Again, I am not proposing that deficits be marginalized. The deficits can be prioritized based on long range goals and addressed accordingly. The photo of the table above shows 3 categories of post-secondary outcomes and the level of focus on standards and curriculum.
My position is that the current student work and support should be aligned with the appropriate outcome.
The math objectives present in the photos on this post were written for former students of mine. These types of objectives are ineffective and ubiquitous. When I have sat in IEP meetings the majority of the time I am the only person who is capable of evaluating IEP math objectives. This post provides some guidance for others to evaluate these objectives.
In the photo above the objective has 3 major flaws.
In the objective above there are 2 major problems.
The objective above is similar to the previous example. The examples in the objective include “solving” and “graphing.” Is the student supposed to demonstrate mastery in all the different types of algebra concepts? Or, if he can solve equations is the objective mastered?
How can caregivers evaluate these objectives?
The language of an effective objective can be used, almost verbatim, as problem. For example
Have the person writing the objectives provide an example problem that can be used to assess mastery of the objective. If the problem includes additional information or language beyond what is written in the objective then the objective is ineffective. For example:
In my 21 years in working as a math teacher (with 6 that focused on special education) I have rarely seen IEP objectives for math that are directly aligned with the math curriculum that is to be accessed by the respective student for whom the objectives are written (see photo below). The photo above shows an excerpt from an OSERS letter regarding IEP goals that are standards based.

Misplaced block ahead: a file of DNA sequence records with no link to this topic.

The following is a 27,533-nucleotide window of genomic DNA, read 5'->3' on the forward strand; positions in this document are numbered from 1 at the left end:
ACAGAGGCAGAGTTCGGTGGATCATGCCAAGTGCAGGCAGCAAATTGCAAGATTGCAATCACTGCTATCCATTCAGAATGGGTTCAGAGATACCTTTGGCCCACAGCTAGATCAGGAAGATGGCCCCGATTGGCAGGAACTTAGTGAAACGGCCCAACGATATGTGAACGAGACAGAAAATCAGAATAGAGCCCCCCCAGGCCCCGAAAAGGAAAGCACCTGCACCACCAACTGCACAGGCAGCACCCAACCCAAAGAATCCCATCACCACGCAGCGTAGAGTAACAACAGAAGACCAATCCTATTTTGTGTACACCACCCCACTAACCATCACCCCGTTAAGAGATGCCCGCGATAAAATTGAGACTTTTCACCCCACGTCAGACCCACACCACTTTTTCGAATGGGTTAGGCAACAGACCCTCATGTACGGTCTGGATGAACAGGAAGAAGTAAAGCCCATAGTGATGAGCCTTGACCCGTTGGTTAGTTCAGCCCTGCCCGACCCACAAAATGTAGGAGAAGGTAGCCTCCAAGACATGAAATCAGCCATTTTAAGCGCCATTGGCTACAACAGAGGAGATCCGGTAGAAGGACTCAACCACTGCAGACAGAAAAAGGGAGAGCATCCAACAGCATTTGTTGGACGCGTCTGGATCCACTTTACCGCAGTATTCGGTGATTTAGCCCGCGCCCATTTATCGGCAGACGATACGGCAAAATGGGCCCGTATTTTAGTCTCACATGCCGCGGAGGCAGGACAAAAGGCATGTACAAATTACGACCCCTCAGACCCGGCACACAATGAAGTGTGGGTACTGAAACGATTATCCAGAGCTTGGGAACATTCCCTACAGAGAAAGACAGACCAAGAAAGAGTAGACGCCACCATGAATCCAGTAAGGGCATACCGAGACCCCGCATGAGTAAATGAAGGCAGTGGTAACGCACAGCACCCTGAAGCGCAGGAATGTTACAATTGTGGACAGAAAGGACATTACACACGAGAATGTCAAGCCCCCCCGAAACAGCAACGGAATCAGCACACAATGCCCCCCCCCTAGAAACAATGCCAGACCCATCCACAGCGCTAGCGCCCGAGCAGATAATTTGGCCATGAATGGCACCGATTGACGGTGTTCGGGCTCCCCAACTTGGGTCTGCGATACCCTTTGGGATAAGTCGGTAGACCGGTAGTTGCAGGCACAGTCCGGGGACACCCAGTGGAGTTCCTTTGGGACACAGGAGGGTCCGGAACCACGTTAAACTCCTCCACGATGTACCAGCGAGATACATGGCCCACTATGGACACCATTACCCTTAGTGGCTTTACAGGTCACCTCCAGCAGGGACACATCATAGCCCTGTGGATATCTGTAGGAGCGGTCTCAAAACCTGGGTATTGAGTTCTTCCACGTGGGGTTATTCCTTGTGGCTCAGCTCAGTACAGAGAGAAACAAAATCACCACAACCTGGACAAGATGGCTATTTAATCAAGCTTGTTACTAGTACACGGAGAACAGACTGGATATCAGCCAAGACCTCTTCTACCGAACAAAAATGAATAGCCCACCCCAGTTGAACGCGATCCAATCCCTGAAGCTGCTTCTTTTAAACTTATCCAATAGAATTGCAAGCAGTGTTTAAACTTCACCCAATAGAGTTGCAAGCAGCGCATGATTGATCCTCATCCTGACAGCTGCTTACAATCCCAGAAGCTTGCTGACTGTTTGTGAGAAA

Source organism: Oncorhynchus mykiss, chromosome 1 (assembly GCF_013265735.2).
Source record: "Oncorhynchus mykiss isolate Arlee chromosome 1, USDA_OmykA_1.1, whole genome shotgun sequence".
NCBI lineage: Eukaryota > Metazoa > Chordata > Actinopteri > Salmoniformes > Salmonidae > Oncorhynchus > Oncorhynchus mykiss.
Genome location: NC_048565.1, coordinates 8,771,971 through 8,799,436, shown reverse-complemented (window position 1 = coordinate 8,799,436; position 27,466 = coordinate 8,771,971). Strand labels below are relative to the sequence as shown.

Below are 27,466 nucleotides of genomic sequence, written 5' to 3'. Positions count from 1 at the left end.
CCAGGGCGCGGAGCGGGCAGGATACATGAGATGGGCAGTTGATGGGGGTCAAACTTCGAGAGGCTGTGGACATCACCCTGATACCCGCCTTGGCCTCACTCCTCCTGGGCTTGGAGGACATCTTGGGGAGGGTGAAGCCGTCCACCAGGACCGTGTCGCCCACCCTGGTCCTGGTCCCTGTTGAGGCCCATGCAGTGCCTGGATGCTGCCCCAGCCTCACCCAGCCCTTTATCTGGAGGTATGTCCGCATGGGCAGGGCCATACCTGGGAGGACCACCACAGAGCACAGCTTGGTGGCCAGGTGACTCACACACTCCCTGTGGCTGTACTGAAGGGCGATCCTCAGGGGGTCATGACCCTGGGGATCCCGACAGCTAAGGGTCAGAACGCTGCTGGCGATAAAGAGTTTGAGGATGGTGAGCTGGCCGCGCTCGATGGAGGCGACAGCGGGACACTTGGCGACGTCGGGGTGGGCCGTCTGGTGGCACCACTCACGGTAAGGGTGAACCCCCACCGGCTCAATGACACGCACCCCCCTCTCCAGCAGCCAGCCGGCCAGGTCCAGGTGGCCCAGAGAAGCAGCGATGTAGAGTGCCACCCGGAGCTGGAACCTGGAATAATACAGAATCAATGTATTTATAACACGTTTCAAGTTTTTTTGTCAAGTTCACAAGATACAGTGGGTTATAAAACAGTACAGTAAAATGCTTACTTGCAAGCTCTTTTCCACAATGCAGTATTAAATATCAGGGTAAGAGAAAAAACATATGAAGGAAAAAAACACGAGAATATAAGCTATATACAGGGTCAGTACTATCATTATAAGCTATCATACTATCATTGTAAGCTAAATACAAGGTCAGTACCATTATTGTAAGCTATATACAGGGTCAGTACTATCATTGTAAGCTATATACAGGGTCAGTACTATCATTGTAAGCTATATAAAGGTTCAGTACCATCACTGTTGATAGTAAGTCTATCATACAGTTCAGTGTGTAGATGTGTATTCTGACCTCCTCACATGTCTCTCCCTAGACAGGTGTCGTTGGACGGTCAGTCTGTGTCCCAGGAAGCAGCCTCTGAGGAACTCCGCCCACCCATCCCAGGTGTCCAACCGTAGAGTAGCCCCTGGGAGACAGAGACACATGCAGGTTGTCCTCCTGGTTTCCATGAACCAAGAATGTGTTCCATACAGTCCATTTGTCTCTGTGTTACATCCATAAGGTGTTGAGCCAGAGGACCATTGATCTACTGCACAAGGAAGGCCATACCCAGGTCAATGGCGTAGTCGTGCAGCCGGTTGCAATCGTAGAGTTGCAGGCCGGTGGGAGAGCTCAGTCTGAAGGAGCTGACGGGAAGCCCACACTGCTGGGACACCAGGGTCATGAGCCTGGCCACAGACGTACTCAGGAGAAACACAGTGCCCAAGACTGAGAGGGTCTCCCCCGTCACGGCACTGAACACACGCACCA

Below is a list of IEP objectives I have written for use in an IEP. They are directly aligned with the math content to be covered. Some educators insist on including the specialized instruction as part of the setting of the objective. I have no qualms with this as long as the student ultimately will demonstrate mastery of the objective without the supports (unless the supports are to be permanent or lead to subsequent objectives that will not have the supports included). NOTE: If you would like suggestions for IEP objectives please use form below and I will add them to this post.
Pre-Algebra and Algebra 1
Link to online folder with documents from presentation
Presentation at Simsbury SEPTO, February 2016 on Advocating for Effective Services using the IEP (see link below)
At the turn of the century education has seen a standards based reform movement, e.g NCLB. IDEA 2004 reflects this with a change in the focus of an IEP towards curriculum standards. What does this mean? The focus of academic based IEP goals and objectives should be strictly aligned with the curriculum standards. This helps to make the general curriculum accessible for all students – to the extent possible.
For example, in the past a math IEP objective may be written based on weaknesses found in psychological tests regardless if this was in the curriculum covered in the life of the new IEP. Maybe a student had trouble with calculations with fractions on the testing so an objective would focus on improving these types of calculations even if the class was not going to cover calculations with fractions.
These new types of IEPs are called Standards Based IEPs. Here are a couple of links.